Ruth left Westridge House when Charles retired in 1945 and the couple moved to the Sydney suburb of Manly. In 1974 Ruth Lane Poole died aged 89, four years after the death of her husband.

Charles Lane Poole

Charles Lane Poole in a Norfolk Island pine forest, from his 1926 'Report on the Forests of Norfolk Island'
Charles Lane Poole in a Norfolk Island pine forest, from his 1926 'Report on the Forests of Norfolk Island' (A2430, 1933 POL 13 PT 1, p. 22)

Charles Edward Lane Poole was born in England in 1885 to a widely travelled academic family. His father, Stanley, a historian and Egyptologist, was a professor at Trinity College in Dublin. His uncle, Reginald, was Keeper of the Archives at Oxford University.

After a childhood in England, Charles completed his schooling in Dublin when his father was appointed to Trinity College in 1901. It was there he met his future wife, Ruth Pollexfen. He started studying engineering in Dublin, but lost his left hand in a shooting accident when he was 19. Instead of continuing with engineering, he secured a place at l'Ecole Nationale des Eaux et Forêts de Nancy (the French National Forestry School at Nancy) under an exchange scheme between the United Kingdom and France. He graduated in 1906. At Nancy, he learned a forestry based on strong national policies, of management by a professional and scientific elite, and the long-term conservation of natural forests. He asserted these principles zealously throughout his professional life.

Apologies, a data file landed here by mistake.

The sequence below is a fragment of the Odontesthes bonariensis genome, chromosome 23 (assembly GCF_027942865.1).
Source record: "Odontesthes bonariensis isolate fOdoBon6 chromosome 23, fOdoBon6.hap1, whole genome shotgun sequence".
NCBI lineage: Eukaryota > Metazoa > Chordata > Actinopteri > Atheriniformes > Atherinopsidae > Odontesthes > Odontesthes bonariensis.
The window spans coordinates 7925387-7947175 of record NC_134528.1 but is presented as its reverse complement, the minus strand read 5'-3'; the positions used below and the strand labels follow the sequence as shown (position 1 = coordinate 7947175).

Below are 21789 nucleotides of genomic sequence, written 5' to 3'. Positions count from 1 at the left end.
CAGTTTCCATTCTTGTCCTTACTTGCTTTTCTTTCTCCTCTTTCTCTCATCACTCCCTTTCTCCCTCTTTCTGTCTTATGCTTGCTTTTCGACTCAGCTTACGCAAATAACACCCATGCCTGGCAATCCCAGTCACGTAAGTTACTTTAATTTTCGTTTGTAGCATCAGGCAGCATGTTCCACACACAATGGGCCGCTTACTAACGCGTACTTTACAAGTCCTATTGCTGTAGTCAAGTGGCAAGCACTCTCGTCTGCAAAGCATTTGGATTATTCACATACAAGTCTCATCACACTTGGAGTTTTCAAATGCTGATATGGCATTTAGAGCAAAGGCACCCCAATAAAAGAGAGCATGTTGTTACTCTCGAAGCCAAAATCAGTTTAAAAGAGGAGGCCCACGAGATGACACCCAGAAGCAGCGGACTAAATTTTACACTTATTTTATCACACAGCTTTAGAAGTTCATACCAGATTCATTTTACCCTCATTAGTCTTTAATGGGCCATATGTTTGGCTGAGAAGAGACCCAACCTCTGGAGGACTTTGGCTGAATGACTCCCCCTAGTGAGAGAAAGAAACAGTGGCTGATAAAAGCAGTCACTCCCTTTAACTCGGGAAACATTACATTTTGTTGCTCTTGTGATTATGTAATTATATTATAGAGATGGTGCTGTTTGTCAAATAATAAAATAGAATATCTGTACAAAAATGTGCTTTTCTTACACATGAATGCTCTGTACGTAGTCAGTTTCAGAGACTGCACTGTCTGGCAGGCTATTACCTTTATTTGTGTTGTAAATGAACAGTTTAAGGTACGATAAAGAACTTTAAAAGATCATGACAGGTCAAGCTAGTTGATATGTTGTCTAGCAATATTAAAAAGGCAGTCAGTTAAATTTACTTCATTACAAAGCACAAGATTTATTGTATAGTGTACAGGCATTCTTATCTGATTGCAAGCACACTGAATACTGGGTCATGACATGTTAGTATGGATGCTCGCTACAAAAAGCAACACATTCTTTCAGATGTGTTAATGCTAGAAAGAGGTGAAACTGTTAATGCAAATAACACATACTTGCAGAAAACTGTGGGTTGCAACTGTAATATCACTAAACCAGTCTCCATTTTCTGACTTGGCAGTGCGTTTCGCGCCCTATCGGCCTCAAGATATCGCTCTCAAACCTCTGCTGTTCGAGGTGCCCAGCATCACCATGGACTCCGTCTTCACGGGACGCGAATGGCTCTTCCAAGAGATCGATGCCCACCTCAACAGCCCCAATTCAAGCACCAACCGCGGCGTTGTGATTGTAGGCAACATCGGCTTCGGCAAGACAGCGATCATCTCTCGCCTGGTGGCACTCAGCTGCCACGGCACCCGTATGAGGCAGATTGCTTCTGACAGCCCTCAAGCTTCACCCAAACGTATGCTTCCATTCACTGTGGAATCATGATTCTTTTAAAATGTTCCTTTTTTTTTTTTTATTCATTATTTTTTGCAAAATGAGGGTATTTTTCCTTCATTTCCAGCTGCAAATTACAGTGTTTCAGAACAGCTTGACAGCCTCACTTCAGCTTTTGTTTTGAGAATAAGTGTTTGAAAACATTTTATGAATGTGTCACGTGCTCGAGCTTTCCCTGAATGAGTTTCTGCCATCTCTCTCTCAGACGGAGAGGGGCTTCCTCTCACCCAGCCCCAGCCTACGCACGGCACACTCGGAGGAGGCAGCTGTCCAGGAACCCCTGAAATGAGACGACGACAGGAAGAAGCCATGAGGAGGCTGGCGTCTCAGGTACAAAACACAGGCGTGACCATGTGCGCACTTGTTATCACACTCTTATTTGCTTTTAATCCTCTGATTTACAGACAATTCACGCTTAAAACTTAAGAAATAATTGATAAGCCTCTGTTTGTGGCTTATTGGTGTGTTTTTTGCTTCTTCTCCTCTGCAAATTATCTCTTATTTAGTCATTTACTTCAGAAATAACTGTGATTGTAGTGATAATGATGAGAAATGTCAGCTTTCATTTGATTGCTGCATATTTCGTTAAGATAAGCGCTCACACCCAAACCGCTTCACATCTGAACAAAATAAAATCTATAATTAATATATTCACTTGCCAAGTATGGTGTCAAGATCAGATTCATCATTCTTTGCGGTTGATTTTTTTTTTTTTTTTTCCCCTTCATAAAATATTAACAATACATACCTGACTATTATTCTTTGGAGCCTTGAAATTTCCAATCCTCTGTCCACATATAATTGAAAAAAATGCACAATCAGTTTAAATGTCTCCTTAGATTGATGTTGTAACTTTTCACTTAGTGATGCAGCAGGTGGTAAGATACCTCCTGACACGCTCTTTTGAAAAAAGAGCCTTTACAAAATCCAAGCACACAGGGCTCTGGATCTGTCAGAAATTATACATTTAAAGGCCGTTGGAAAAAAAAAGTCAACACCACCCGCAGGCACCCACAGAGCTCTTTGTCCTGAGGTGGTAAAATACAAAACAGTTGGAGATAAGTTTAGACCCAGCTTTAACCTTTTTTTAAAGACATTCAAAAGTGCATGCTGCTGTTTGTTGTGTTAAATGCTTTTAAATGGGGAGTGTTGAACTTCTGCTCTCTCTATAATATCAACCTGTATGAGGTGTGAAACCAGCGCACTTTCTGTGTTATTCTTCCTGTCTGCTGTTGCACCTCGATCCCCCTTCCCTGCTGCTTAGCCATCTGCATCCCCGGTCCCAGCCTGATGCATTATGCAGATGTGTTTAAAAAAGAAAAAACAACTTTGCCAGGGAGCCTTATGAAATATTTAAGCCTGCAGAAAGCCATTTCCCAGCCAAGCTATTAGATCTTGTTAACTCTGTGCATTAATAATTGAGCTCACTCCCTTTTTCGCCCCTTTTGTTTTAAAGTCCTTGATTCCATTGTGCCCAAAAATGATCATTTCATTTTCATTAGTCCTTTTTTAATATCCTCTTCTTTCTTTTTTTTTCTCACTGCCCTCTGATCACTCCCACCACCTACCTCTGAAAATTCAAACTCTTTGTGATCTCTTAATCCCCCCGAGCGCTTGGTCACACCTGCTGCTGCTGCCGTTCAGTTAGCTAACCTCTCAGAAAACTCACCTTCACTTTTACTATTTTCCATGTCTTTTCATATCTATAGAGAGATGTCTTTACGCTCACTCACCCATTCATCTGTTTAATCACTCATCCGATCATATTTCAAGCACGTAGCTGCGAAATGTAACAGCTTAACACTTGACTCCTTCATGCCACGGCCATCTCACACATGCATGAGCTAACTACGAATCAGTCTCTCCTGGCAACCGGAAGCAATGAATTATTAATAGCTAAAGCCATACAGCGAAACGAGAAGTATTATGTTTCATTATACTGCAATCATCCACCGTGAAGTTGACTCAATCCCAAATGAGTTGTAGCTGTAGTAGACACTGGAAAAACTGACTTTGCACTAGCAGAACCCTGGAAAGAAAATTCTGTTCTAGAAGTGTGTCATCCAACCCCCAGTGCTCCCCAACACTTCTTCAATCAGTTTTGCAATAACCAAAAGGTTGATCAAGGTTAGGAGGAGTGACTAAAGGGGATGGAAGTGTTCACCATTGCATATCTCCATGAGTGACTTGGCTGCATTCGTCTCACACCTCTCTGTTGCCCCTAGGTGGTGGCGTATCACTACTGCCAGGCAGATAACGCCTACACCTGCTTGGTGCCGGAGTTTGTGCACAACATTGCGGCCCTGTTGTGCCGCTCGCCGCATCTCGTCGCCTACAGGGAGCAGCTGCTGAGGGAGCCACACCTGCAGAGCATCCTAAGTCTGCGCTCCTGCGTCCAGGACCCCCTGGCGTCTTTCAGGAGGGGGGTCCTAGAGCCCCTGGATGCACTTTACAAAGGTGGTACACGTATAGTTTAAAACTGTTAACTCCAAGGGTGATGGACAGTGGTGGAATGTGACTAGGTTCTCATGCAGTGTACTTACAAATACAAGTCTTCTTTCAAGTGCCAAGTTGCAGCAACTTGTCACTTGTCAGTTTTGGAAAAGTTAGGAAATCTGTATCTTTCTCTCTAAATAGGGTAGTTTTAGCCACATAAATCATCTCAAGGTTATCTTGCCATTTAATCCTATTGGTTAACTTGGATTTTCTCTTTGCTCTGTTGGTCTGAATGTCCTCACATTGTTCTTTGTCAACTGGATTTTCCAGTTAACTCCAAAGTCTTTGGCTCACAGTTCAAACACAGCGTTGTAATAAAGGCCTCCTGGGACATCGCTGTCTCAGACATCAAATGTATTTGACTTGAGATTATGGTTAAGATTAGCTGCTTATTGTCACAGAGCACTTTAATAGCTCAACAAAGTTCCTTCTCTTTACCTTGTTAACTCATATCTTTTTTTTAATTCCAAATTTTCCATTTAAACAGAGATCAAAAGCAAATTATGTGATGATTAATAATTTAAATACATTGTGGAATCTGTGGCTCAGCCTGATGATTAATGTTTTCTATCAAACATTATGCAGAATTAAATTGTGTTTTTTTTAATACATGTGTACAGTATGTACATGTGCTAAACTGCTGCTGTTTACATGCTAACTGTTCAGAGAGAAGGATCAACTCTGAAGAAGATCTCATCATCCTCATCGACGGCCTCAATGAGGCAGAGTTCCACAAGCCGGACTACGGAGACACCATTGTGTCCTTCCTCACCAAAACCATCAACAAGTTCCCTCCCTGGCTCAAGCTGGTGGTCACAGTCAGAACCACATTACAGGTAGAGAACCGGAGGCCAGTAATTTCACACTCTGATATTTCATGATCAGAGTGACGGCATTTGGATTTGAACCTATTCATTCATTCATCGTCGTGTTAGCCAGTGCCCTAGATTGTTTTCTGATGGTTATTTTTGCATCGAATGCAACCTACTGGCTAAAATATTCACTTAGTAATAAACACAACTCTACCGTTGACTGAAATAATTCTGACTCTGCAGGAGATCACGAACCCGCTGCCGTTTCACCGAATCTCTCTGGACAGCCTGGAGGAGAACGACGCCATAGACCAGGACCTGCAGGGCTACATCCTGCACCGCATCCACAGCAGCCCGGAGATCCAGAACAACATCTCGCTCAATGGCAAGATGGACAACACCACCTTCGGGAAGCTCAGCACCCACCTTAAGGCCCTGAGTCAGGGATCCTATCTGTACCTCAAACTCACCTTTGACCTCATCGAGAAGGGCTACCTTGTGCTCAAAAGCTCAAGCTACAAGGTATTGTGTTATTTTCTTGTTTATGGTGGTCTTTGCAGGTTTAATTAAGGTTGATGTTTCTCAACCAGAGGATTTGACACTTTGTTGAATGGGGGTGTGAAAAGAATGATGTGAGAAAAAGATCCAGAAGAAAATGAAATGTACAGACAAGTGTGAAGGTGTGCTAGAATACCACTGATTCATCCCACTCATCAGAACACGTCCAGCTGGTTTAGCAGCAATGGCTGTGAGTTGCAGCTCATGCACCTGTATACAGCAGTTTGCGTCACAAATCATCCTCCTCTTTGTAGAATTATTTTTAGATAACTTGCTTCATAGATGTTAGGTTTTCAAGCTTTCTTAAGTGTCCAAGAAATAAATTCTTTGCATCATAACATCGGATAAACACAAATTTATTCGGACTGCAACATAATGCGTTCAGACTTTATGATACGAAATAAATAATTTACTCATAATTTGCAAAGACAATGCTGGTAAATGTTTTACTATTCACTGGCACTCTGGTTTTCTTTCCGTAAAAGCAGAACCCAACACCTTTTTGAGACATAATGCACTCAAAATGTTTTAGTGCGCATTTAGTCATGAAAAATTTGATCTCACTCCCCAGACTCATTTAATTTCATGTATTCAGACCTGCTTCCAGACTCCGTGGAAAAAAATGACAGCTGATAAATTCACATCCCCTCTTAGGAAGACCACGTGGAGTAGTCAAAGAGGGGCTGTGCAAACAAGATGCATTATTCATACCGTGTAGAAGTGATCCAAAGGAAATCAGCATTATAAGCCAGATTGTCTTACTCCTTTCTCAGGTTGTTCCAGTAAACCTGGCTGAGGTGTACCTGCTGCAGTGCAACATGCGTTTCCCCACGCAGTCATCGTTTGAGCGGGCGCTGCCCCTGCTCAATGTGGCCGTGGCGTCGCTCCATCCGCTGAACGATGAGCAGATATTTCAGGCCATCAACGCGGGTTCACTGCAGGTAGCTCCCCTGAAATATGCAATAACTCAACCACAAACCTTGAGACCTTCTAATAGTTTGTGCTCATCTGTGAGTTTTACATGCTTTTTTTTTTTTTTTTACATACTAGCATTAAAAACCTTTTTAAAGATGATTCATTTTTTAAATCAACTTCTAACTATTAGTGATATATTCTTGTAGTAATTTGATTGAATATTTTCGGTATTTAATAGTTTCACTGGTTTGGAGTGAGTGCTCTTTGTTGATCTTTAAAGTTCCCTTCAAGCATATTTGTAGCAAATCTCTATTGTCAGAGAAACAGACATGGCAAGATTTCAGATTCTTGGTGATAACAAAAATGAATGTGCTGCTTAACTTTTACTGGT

In Africa

In 1906, the British Colonial Forest Service sent Charles to the Cape Province of South Africa where he spent several months under the direction of an experienced forester, DE Hutchins, before he was appointed District Forester in charge of Woodbush forest in the Transvaal Province. He maintained his friendship with Ruth Pollexfen during his time away and in 1910 proposed to her by letter. She accepted him. Soon after, however, Charles disagreed with Transvaal's forest and appointment policies. He felt that managing the natural forests should be given greater emphasis than establishing plantations to supply the mines. Under the Transvaal Premier's postwar reconciliation policy of appointing Boers to the public service, Charles was sent an assistant who was not fully qualified. Furious, Charles resigned from the Transvaal service.

The British Colonial Forest Service sent him to another British African colony, Sierra Leone, where he drafted the Forest Ordinance, set up the Forestry Department, surveyed new state forests, started an arboretum (a botanical tree garden) and collected botanical specimens for identification in the Royal Botanic Gardens at Kew in England. He travelled to Dublin to be married in mid-1911, but returned to Sierra Leone alone soon after. His first daughter, Charlotte, was born during this time away in Africa.

To Western Australia

On the recommendation of DE Hutchins, Charles was appointed to the more important position of Conservator of Forests for Western Australia in 1916. Ruth and Charlotte came to Western Australia where they set up a home together in the Perth suburb of Cottesloe. With great energy, Charles drafted the new Forests Act 1918, reorganised the Forestry Department, introduced forest management plans on sustained yield principles and publicised the need for forest conservation.

In Western Australia, Charles Lane Poole made friends with people who shared his love of forests and were impressed with his knowledge and ability. They included the Governor-General, Sir Ronald Munro Ferguson (later Lord Novar), the Western Australian politician and future senator, Walter Kingsmill, and the industrialist, Russell Grimwade.